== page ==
Georissa muluensis sp. n.

Type locality

Lagang Cave, Mulu National Park, Mulu, Sarawak, Malaysia (04°03.06'N, 114°49.37'E).

Type material

Holotype. Lagang Cave, Mulu National Park, Mulu, Sarawak, Malaysia (04°03.06'N, 114°49.37'E): MZU/MOL 17.86 (leg. MZ Khalik and SK Reduan). Paratypes. Lagang Cave, Mulu National Park, Mulu, Sarawak (04°03.06'N, 114°49.37'E): MZU/MOL 17.30 (13), MZU/MOL 17.31 (9).

Other material

Deer Cave, Mulu National Park, Mulu, Sarawak: JJV 10533 (this sample, approximately 120 individuals, also contains specimens of G. hadra), JJV 10554 (this sample contains 5 individual of G. muluensis, 1 individual G. hadra), JJV 10533 (this sample, approximately 150 individuals, also contains specimens of G. hadra and G. kobelti). Mulu N.P., Mulu, Sarawak: JJV 10527.

Etymology

Named after Mulu National Park, Sarawak, Malaysia, the type locality.

Description

Protoconch. Color: yellow. Sculpture pattern: meshed – ellipsoidal mesh shape. Mesh width: 16–26 µm. Teleoconch. Color: yellow. First whorl: shouldered, above the shoulder flat, nearly horizontal; below the shoulder flat, cylindrical, but abruptly withdrawn into the deeply incised suture. Subsequent whorls: convex to rounded. SH: 1.67–2.05 mm, SW: 1.57–1.79 mm, SI: 1.08–1.18. Total number of whorls: 2 ¼-3. Shell sculpture. Radial sculpture: absent, only weak to strong growth lines are visible. Spiral sculpture: present, consisting of thin, but strongly sculpted and continuous ribs. Scales: two to three series of tall and diagonal scales, regularly spaced, the upper scale series always stronger than the lower ones, weaker series appear later at the spire or consist only of randomly spaced arrays of acute nodules, widely spaced between the first and second scale series, more densely spaced later. Aperture. Shape: rounded to slightly oval. Basal side: rounded, angular at the columellar region. Parietal side: straight to slightly curved. AH: 0.82–0.98 mm, AW: 1.03–1.18 mm, AI: 0.77–0.83. Holotype dimension. SH: 1.67 mm, SW: 1.53 mm, AH: 0.82 mm, AW: 1.07 mm.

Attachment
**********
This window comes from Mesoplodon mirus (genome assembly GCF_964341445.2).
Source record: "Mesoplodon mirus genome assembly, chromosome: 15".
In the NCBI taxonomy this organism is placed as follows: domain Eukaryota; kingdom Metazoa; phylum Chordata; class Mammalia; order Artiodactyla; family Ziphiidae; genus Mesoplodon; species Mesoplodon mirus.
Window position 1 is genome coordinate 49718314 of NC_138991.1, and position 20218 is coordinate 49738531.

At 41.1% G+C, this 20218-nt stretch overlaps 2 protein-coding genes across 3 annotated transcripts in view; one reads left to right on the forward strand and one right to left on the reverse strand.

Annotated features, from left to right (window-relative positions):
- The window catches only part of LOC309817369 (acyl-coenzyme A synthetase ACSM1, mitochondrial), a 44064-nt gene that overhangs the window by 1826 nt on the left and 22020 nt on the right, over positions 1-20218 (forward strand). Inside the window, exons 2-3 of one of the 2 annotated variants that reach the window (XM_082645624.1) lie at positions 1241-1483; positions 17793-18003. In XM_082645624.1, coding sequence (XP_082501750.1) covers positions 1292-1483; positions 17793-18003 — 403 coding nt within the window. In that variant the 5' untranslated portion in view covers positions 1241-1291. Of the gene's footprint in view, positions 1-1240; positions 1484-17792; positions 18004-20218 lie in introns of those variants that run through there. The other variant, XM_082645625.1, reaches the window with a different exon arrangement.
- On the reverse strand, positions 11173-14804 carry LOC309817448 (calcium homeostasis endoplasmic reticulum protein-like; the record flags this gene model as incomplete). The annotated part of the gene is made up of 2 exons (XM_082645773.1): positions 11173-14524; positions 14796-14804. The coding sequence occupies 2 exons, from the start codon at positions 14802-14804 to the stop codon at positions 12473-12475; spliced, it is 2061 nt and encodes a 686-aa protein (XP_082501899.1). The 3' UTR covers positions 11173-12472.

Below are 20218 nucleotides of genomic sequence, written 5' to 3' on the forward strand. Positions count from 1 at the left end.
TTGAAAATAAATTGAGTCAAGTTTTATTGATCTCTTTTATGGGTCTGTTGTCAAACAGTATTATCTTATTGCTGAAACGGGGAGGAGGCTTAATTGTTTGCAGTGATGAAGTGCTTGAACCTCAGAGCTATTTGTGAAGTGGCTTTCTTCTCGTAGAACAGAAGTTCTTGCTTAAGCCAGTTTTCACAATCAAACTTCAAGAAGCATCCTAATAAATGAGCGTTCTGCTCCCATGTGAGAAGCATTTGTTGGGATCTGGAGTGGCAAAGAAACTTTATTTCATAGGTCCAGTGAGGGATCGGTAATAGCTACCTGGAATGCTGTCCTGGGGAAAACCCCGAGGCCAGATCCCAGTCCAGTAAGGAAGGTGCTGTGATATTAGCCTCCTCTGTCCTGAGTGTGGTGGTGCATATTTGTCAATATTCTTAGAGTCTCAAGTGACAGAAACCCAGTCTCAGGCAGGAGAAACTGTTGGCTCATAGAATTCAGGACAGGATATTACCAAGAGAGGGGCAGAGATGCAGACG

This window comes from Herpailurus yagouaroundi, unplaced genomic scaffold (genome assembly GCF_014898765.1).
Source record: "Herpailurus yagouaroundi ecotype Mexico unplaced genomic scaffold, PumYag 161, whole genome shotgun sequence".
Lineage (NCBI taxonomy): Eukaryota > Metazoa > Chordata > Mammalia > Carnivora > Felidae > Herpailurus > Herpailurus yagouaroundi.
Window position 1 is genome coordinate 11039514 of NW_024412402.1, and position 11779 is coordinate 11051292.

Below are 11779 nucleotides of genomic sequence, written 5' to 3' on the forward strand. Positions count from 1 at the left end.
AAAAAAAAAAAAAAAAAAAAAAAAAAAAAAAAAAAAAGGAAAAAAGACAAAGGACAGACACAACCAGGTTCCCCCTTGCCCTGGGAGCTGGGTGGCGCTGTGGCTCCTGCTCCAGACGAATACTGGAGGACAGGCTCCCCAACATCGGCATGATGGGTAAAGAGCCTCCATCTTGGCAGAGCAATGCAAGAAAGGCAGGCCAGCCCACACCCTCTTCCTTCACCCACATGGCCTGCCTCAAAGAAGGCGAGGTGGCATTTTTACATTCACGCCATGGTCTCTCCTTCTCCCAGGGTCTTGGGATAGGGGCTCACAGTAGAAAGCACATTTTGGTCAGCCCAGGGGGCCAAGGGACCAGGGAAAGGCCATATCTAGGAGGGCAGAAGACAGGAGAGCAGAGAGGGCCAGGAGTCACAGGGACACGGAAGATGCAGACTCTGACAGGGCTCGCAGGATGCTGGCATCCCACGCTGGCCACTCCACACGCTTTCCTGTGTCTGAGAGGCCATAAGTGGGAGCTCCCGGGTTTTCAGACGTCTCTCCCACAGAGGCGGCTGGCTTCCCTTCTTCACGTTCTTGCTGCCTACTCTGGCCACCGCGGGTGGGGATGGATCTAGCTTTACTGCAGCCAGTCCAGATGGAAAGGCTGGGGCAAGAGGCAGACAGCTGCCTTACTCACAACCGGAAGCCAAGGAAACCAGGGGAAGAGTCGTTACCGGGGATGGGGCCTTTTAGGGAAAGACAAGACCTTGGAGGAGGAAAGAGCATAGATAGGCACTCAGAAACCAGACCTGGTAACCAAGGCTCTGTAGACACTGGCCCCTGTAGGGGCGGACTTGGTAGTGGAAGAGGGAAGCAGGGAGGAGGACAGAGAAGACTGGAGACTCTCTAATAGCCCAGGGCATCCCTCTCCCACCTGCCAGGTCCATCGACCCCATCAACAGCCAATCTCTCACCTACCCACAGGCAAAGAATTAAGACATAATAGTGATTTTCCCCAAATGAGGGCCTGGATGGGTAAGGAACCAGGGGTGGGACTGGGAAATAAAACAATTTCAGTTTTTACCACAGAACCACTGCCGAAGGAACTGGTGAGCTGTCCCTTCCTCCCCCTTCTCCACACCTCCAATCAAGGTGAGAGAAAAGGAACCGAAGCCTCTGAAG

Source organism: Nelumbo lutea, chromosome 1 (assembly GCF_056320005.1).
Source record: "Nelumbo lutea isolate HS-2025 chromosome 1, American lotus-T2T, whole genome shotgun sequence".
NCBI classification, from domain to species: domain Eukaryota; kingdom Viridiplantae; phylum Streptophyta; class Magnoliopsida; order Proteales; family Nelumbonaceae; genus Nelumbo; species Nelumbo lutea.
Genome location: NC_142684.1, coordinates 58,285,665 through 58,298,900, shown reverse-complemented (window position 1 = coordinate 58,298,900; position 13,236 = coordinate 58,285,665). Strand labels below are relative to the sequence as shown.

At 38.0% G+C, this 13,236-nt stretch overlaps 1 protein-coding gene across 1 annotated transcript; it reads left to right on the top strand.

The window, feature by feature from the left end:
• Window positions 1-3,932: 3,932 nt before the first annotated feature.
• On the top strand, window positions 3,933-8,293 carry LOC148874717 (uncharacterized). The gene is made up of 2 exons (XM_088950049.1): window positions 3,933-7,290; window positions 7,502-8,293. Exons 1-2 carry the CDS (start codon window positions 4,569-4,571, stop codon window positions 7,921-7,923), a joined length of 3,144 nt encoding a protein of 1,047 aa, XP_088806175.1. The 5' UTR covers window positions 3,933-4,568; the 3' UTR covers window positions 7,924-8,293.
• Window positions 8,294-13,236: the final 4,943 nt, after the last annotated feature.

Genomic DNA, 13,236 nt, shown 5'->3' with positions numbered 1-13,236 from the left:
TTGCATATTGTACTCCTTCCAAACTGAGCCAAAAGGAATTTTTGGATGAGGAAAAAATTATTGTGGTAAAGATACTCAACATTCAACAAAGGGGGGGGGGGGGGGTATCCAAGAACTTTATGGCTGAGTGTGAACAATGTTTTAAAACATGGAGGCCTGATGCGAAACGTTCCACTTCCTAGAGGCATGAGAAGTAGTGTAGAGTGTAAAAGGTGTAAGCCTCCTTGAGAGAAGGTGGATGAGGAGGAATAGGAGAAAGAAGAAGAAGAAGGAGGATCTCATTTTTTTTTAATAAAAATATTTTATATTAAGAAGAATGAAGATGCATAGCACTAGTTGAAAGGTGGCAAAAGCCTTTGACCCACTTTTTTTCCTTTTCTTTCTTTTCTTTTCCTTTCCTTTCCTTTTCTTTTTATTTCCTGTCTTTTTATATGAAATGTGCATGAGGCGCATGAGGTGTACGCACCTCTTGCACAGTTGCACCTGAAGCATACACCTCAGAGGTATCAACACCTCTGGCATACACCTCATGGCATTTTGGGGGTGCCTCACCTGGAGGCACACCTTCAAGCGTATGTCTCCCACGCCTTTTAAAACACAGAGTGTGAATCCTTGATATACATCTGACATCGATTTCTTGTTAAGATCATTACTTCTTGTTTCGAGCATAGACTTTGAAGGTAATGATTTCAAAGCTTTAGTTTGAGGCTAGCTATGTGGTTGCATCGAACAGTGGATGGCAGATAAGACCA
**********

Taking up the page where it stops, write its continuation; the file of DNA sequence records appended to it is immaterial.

Figure 9. 

Georissa muluensis sp. n. A–C Holotype: MZU/MOL 17.86 D–K Paratypes: MZU/MOL 17.30. A, D Shell apertural view B Shell side view C Shell rear view E–F Shell cross-section from 3D model G–H Operculum frontal and ventral view I Shell top view J Protoconch side view. K. Close up of protoconch from top at 1000× magnification. Scale bars: 500 µm (A–I); 200 µm (J); 10 µm (K).

Cross diagnosis

The wide spacing of the major spiral scale series of G. muluensis is similar to G. kinabatanganensis, but G. muluensis has a more elongated shell shape, rather than the more flattened habitus of G. kinabatanganensis. In general shell shape and sculpture G. muluensis also resembles G. hadra, which, however, is larger and more elongated.

Distribution

Known only from the small area of Lagang Cave, Mulu National Park, Mulu, Sarawak, Malaysia.

Molecular analysis

ML and Bayesian analyses show that the individuals of G. muluensis (16S: n = 4; CO1: n = 4) form a monophyletic group with 100% BS and 100% PP, which is the sister group of G. hadra.

Georissa hadra Thompson & Dance, 1983

Georissa hadra Thompson & Dance, 1983: 115–116, fig. 32, 43–46.

Type locality